Matt Gass and Joe Kingma won a motion to dismiss against a seller after a deal fell through. The seller alleged malpractice, misrepresentation and intentional interference; essentially that the purchaser wanted to get out of their agreement and used the accountant to achieve that result. Joe and Matt filed an early motion to dismiss and prevailed on all the claims.
Claims arising from the accountant’s role in mergers and acquisitions are definitely on the rise, and we are handling several more of those now, so check back for updates.
Causation continues to be one of the toughest hurdles for clients suing their former lawyers. In legal malpractice cases arising from litigation, one element of a plaintiff’s case will be the merits of that underlying litigation. If the underlying case was unwinnable, then losing is not malpractice. Relying on this rationale, Georgia courts have been frequently dismissing malpractice cases. Sometimes an attorney’s best defense is to attack the merits of the underlying claims he or she had previously argued in favor of.
In Benson et al. v. Ward, the Georgia Court of Appeals held that a defendant attorney was entitled to summary judgment in a legal malpractice lawsuit because his former client could not show that the trial court abused its discretion dividing marital property. The plaintiff’s lawyer failed to timely file an appeal of the divorce decree. Because the trial court has broad discretion in how it divides marital property, the plaintiff couldn’t meet the high burden of showing that the division would have been reversed if the appeal had been properly filed.
In McDonough v. Taylor English Duma, LLP, the Georgia Supreme Court affirmed the dismissal of a legal malpractice lawsuit based on Georgia’s non-assignment statute (O.C.G.A. § 44-12-24). The plaintiff was a successor in interest to a bank on a note and guaranties that sued the guarantor for fraudulently transferring property to his wife. The plaintiff’s attorney did not add the wife to the lawsuit before she transferred the property to a bona fide purchaser. As a result, the plaintiff couldn’t execute the judgment against the transferred property. The Court held that the plaintiff could not have prevailed on the fraudulent transfer claim because a right of action for fraud is not assignable. Because the fraudulent transfer claim was not viable, the legal malpractice claim also failed.
It is important, however, to note that the Georgia legislature has passed the Uniform Voidable Transfer Act, which expressly allows assignees to pursue fraudulent transfer claims. Even so, the McDonough decision is a good reminder that a valid defense to the underlying claims can sever proximate cause in the legal malpractice lawsuit.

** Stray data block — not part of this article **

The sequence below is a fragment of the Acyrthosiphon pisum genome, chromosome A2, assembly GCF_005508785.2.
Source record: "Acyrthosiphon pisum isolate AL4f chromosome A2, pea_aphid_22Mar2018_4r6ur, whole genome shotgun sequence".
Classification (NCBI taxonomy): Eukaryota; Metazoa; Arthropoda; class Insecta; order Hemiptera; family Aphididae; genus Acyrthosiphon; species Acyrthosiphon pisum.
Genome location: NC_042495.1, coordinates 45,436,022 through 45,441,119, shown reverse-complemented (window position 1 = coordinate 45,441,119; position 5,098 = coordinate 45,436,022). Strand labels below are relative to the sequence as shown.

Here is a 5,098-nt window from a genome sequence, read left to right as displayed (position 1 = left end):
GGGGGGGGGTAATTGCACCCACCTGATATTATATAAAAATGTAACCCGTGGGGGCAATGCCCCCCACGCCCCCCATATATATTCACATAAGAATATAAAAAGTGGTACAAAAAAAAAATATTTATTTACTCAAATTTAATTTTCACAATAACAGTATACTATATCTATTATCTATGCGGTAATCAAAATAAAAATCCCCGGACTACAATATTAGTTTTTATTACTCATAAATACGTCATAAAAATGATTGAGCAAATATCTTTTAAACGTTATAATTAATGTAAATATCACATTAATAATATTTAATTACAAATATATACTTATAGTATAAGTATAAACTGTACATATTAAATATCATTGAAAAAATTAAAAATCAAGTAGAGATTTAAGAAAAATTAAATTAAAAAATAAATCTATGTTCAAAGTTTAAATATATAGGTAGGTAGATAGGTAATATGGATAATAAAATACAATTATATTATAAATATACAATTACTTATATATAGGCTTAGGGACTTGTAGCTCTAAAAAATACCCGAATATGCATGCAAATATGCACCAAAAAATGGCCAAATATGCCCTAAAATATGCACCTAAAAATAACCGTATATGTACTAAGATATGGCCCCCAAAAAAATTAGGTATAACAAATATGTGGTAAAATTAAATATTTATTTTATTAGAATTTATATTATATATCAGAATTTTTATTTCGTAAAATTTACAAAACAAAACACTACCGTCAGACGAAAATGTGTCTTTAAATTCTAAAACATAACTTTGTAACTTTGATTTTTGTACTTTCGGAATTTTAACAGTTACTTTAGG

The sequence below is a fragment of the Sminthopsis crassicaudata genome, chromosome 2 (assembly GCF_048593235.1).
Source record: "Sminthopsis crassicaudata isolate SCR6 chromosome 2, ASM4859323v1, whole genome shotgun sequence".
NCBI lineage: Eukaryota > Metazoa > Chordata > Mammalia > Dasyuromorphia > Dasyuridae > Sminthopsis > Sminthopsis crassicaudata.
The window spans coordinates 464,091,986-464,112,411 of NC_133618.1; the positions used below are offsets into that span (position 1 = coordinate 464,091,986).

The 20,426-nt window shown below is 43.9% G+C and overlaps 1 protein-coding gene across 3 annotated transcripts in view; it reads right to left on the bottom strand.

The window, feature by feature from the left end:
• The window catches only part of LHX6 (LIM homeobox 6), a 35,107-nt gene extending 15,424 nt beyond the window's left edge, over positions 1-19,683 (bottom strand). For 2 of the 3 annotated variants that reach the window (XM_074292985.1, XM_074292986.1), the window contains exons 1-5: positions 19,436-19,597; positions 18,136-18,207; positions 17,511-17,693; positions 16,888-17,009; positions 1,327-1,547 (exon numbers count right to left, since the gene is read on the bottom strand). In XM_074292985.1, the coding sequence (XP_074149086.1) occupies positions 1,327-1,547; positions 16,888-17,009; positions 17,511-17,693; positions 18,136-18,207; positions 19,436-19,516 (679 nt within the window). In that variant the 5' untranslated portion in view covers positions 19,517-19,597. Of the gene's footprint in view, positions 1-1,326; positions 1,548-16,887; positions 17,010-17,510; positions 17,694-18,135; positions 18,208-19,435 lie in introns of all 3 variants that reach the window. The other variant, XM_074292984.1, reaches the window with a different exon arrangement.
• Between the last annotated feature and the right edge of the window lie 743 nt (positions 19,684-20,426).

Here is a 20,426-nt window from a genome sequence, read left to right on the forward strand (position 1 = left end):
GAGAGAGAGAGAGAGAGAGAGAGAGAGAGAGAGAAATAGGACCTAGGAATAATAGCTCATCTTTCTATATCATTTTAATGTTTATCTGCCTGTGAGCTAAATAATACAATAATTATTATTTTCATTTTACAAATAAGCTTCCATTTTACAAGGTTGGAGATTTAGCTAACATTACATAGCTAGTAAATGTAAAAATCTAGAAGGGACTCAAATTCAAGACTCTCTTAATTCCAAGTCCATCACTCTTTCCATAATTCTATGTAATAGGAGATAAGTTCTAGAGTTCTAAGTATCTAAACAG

These cases emphasize that the viability of underlying claims are often the lynchpin in legal malpractice lawsuits. Once a legal malpractice lawsuit is filed, however, an attorney needs to be comfortable switching from offense to defense. This can put attorneys in the awkward spot of challenging their own positions they had taken representing their former client. As the Georgia courts continue to show us, attacking proximate cause due to failures of the claims underlying the legal malpractice lawsuit can often be the best defense.
On May 31, 2017, Former SEC Chair, Mary Jo White and former SEC Director of Enforcement, Andrew Ceresney presented a retrospective on recent enforcement trends and their insights on where the SEC might be heading. Here are a few takeaways:
1. SEC enforcement actions are on the rise. From 2013 through 2016, 2,850 enforcement actions were filed. Judgments and orders over this period totaled more than $13.8 Billion. The use of big data contributed to the enforcement division’s increase in activity.
2. The number of enforcement actions involving accounting firms and auditors is also seeing an upward trend. From 2013 through 2014, the SEC brought 37 Rule 102(e) proceedings against accountants for improper professional conduct. That number rose to 76 proceedings from 2015 to 2016. The alleged improper conduct in these proceedings arose from claims of audit failure or independence violations. The SEC sees auditors as gatekeepers and partners in protecting investors and the integrity of the markets.
3. The SEC’s numbers show a steady increase in financial reporting cases since 2013. From 2013-2014, 53 financial reporting cases were filed and 128 parties were charged. From 2015-2016, those numbers increased to 114 financial reporting cases and 191 parties charged. Despite the increase in cases, the SEC hasn’t uncovered any massive fraud cases on the level of Enron and WorldCom. Ms. White and Mr. Ceresney attribute this to improved financial reporting and internal controls promoted by Sarbanes Oxley. The SEC would likely reconcile the touted effectiveness of Sarbanes Oxley with the increase in enforcement actions by arguing that regulations have deterred major crimes, allowing the Commission to focus on enforcing other violations.
4. We can expect to see some changes with the new leadership. The new chair, Jay Clayton, appears focused on capital formation. Consistent with the overall focus on reducing regulation, Chair Clayton has expressed a desire to reduce barriers to going public. This may lead to an increase in enforcement activity around initial public offerings.